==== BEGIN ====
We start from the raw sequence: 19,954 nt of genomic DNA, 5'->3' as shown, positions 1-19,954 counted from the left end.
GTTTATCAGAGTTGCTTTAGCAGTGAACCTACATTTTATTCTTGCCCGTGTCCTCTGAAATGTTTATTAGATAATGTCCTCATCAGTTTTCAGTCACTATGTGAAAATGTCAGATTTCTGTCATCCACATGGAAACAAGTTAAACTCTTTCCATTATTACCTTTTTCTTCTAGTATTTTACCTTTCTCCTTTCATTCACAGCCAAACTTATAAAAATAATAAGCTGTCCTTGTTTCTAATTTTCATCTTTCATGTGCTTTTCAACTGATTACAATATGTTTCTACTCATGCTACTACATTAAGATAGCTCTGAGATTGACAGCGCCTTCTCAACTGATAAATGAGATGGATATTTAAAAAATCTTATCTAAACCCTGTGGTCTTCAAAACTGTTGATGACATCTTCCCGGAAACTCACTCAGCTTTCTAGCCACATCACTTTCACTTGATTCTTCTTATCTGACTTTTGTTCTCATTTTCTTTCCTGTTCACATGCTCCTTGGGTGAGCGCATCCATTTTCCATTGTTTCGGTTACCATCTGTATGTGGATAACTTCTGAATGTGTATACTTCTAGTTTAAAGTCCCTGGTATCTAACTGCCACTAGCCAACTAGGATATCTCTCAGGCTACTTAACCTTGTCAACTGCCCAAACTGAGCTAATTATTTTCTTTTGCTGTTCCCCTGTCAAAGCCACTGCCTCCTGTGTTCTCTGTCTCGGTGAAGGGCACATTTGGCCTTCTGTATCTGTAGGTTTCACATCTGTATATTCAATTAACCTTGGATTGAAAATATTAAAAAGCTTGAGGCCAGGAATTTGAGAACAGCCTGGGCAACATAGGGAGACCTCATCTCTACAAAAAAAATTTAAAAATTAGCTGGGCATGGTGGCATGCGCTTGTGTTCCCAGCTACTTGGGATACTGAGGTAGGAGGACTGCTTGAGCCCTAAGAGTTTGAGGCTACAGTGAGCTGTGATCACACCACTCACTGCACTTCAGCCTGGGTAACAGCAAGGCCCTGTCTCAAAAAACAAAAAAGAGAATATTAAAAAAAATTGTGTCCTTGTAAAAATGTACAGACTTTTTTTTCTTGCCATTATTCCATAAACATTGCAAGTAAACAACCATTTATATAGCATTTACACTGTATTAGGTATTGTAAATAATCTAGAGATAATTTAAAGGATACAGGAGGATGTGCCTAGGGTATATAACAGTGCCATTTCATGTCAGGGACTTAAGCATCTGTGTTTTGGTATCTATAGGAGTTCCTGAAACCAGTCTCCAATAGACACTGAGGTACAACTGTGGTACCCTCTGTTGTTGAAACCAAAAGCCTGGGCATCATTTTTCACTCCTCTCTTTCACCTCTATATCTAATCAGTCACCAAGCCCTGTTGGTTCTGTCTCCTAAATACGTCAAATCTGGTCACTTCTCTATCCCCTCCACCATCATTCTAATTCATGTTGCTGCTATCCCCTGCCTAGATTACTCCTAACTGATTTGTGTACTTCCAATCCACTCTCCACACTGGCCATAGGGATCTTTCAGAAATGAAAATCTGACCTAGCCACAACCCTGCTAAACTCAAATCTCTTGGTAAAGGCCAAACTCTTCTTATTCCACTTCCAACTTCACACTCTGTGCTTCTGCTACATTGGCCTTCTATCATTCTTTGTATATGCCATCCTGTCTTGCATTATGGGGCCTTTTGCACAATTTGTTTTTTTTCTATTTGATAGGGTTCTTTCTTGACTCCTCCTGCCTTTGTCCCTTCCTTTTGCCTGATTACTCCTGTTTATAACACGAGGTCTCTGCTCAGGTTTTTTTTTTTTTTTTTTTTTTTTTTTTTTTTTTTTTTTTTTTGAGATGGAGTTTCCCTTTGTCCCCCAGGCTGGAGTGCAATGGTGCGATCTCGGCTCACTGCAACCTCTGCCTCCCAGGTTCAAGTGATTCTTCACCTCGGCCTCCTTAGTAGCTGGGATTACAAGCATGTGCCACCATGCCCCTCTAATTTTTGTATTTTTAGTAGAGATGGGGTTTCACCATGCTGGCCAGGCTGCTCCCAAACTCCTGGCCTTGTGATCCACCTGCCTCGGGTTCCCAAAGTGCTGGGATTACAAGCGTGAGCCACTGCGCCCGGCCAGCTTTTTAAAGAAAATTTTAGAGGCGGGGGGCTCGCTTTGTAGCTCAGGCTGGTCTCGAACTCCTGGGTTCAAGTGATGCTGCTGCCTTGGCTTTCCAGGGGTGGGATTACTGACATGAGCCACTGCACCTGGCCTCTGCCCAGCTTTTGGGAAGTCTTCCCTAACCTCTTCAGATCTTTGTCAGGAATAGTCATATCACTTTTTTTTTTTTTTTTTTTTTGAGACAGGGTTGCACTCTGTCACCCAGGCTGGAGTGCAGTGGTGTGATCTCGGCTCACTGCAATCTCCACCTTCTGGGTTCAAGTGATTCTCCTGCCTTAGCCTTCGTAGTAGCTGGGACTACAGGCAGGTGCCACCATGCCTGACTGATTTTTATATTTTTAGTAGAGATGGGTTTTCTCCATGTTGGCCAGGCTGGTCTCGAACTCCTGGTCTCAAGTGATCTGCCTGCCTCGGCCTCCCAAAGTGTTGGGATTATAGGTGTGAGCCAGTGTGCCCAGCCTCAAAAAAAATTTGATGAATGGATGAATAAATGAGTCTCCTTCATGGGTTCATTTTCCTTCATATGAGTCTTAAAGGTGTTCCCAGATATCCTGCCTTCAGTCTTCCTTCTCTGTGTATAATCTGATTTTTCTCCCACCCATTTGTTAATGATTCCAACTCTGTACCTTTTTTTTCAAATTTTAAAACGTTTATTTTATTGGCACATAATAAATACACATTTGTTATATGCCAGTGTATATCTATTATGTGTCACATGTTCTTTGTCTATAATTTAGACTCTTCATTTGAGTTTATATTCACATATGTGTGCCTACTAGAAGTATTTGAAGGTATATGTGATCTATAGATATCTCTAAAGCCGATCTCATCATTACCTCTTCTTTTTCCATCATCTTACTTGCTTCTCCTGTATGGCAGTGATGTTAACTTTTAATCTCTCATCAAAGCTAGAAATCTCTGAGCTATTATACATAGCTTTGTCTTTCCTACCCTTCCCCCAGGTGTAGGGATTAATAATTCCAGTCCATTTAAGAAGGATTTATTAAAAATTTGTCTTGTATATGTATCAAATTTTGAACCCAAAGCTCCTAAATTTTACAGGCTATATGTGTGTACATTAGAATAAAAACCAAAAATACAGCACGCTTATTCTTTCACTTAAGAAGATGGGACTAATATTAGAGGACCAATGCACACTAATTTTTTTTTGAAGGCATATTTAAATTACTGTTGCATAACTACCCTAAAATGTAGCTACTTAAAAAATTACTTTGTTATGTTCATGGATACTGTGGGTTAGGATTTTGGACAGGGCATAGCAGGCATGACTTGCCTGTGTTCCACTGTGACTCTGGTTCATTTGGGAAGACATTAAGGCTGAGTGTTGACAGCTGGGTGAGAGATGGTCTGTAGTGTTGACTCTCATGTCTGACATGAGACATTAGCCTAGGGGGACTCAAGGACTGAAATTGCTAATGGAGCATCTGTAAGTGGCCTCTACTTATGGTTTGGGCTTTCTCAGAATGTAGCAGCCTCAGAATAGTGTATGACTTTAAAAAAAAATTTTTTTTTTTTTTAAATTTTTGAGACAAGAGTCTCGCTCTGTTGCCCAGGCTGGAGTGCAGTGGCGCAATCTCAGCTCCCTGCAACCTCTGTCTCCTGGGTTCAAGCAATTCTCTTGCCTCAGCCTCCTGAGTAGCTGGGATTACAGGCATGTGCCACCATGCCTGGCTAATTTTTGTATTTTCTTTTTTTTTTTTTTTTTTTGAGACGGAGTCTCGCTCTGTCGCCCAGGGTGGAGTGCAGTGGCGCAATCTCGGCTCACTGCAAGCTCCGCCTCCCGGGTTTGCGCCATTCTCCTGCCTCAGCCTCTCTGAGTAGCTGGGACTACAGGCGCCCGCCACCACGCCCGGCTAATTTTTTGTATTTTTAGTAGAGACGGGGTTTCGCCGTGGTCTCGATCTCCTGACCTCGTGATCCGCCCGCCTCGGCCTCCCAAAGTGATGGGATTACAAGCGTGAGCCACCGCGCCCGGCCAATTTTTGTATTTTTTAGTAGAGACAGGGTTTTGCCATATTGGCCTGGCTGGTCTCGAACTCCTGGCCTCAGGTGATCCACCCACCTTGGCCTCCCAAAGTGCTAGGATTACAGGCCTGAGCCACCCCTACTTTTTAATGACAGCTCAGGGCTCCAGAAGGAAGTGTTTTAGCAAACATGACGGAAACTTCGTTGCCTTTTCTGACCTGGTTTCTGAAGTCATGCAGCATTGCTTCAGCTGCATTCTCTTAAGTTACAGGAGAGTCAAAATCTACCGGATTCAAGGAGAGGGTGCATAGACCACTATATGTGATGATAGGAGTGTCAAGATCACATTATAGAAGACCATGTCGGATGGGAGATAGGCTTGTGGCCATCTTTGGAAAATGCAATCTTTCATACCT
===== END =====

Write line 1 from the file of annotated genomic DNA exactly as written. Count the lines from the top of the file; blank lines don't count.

We start from the raw sequence: 19,954 nt of genomic DNA, 5'->3' as shown, positions 1-19,954 counted from the left end.